The premise of Roni’s detox diet is that toxins settle in our system from the food we eat and the environment we live in. By cleansing the body, you can lose weight, but more importantly, she says, you make a step toward a healthy lifestyle that, if maintained, can enable you to keep the weight off.
Her regime includes drinking liquids every two hours. Liquid meals – live green drinks, berry drinks, tea, puréed soup, probiotics, vitamin supplements, digestive enzymes, and lots of distilled water – are interspersed with quiet walks, saunas or whirlpools, massages, and scheduled treatments like colonics and coffee enemas. “I tell my clients all the time,” Roni says, “wellness is a process. There is no magic. It’s about repairing and rebuilding and understanding that. Cleaning the mind, the body, opening the spirit allows that to happen. And that’s the first step.”
Up until now, word of mouth is how most people found themselves on her doorstep. That’s how her co-author, James Hester – a refugee from the high-impact world of music publicity – found her, and Roni is the reason why he then moved to Oak Bluffs. James not only knows how to market their book, he also believes in “Dr. Roni” and detoxing. “This saved my life,” he says, and he means it. He writes in his testimonial with the fervency of the converted: “I have undergone a physical, mental, and spiritual transformation.”
According to James, a few police officers on-Island are doing the at-home program, which costs about $10 to $12 a day in supplements, as opposed to a live-in stay at the holistic retreat, which runs $495 per day for a room, supplements, juice, soup, and one treatment a day (e.g., a colonic).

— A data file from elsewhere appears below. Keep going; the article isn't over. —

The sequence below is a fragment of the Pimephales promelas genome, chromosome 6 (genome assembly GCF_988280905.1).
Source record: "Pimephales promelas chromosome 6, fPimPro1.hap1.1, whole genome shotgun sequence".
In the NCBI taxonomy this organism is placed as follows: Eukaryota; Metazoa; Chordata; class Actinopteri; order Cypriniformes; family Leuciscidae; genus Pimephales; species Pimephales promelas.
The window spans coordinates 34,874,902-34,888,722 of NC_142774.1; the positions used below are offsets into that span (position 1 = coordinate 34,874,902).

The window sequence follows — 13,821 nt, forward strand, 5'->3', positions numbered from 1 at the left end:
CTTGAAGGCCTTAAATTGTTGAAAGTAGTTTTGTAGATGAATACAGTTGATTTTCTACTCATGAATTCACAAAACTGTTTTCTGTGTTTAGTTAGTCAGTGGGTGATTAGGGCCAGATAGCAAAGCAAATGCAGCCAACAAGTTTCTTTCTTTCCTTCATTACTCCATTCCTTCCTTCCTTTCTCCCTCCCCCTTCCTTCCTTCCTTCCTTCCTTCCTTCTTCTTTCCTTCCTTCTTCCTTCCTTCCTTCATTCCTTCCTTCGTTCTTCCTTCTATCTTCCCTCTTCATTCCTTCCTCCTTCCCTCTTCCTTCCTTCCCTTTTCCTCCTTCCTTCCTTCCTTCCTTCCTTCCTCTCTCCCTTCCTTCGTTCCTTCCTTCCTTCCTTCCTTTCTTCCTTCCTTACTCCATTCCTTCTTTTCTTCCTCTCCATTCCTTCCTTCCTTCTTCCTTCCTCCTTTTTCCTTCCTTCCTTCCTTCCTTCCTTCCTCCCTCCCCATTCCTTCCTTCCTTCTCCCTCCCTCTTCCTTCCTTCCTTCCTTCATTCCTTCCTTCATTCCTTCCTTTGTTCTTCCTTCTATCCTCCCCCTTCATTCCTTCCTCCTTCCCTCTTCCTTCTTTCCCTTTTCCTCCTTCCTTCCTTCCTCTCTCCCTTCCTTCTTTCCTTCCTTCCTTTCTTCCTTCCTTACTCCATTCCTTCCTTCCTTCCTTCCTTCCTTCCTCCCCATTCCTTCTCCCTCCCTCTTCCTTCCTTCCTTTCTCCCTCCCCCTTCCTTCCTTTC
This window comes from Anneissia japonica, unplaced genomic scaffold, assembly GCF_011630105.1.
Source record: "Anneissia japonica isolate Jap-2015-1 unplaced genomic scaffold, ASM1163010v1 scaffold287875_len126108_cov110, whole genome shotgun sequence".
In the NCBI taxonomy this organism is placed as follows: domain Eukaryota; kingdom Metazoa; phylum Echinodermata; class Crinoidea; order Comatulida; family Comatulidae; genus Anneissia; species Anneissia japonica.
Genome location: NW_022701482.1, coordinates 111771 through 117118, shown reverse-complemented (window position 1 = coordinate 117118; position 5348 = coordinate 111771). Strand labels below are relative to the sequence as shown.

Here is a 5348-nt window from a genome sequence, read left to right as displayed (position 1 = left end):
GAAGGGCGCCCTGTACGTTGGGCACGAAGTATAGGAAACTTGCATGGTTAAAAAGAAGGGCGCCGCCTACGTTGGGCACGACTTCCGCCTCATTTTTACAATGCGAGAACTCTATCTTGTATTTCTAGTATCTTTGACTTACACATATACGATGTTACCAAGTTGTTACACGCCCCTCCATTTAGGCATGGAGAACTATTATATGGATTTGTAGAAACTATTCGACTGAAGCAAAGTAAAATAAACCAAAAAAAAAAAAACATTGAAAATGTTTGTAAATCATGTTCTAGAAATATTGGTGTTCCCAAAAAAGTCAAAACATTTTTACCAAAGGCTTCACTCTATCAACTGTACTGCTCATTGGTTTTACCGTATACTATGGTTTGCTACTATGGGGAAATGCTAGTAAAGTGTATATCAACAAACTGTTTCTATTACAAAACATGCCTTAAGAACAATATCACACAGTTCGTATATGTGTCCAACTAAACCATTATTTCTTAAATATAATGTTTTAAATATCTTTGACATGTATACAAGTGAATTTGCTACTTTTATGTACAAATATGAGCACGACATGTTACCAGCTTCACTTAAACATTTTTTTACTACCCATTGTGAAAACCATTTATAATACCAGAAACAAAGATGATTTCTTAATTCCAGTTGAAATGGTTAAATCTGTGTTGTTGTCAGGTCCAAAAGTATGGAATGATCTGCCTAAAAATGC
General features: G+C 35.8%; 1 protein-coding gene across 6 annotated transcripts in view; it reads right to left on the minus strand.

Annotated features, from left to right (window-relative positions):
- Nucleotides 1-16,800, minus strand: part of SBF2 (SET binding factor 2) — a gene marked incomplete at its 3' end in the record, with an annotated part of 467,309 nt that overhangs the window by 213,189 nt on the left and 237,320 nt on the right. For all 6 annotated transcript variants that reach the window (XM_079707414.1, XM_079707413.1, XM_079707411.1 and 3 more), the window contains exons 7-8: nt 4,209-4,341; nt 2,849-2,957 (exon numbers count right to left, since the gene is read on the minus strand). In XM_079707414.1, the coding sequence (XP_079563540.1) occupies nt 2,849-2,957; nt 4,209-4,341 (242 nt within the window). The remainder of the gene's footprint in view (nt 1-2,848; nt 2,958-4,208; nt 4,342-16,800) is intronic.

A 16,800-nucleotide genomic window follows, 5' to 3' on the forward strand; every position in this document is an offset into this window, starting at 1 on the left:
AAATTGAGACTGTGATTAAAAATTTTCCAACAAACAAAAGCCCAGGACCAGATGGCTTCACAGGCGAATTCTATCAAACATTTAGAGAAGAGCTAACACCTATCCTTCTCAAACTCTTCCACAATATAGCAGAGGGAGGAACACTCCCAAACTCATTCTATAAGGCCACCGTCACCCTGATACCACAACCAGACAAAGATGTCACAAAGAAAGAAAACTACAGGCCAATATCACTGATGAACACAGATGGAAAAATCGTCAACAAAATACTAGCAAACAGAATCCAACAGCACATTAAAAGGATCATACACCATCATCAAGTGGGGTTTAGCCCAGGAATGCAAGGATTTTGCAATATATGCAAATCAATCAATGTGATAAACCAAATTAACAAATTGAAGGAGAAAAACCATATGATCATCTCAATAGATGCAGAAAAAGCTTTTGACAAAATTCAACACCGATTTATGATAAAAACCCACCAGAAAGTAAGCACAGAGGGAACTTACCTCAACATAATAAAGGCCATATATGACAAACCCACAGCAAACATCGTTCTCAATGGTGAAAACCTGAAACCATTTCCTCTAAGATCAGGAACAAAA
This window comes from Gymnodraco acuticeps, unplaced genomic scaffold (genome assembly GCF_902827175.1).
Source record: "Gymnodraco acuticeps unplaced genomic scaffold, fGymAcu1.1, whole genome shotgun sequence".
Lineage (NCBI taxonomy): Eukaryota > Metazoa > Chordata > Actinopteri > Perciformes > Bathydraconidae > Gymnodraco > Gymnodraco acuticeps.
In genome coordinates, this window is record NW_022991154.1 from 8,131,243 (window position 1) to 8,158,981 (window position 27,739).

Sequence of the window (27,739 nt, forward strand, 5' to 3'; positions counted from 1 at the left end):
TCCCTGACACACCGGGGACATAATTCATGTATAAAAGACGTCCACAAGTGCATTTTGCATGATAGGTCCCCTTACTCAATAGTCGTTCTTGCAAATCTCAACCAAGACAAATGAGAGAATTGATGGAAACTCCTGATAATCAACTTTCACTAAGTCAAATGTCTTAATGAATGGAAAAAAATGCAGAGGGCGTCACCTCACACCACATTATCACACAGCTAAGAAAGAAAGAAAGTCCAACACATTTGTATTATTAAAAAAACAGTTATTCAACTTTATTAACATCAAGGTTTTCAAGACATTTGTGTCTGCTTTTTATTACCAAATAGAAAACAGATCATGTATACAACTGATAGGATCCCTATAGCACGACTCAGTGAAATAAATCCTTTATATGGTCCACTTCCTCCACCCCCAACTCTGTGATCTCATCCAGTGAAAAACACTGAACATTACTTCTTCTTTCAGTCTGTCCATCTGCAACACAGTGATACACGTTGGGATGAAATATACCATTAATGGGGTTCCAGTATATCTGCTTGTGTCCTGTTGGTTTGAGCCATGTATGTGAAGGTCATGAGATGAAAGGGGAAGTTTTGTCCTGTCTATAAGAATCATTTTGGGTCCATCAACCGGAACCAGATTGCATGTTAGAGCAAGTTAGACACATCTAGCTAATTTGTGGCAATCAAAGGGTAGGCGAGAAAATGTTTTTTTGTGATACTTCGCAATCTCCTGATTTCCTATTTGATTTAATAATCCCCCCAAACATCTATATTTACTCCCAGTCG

As emotional issues will challenge anyone undergoing such an intensive detoxing experience, Roni (whose long list of qualifications includes being a registered nurse, traditional naturopathic doctor, lifestyle consultant, certified colonic therapist, and a hypnotherapist, and having a doctorate in natural health) respects her limits. “Wellness is a huge responsibility.” So when something happens that is out of her league, she reaches out to the health and healing community on the Island. Reiki, chiropractics, massage therapy, acupuncture – she utilizes them all.
Yet Roni states adamantly, “There’s still a lot of education about holistic services and wellness that we need here.” With regard to the food choices available on the Island, she repeats a much-asked refrain: “What if there was a healthy vegetarian restaurant with good, clean food? That,” she says, “would cater to a whole other type of tourist, and clientele.” While the Island is known for its chowder and chili fests, and we pride ourselves that we’ve no McDonald’s, we have no big, year-round juice bar either.
(Originally published in the July 2007 edition
of Martha's Vineyard Magazine)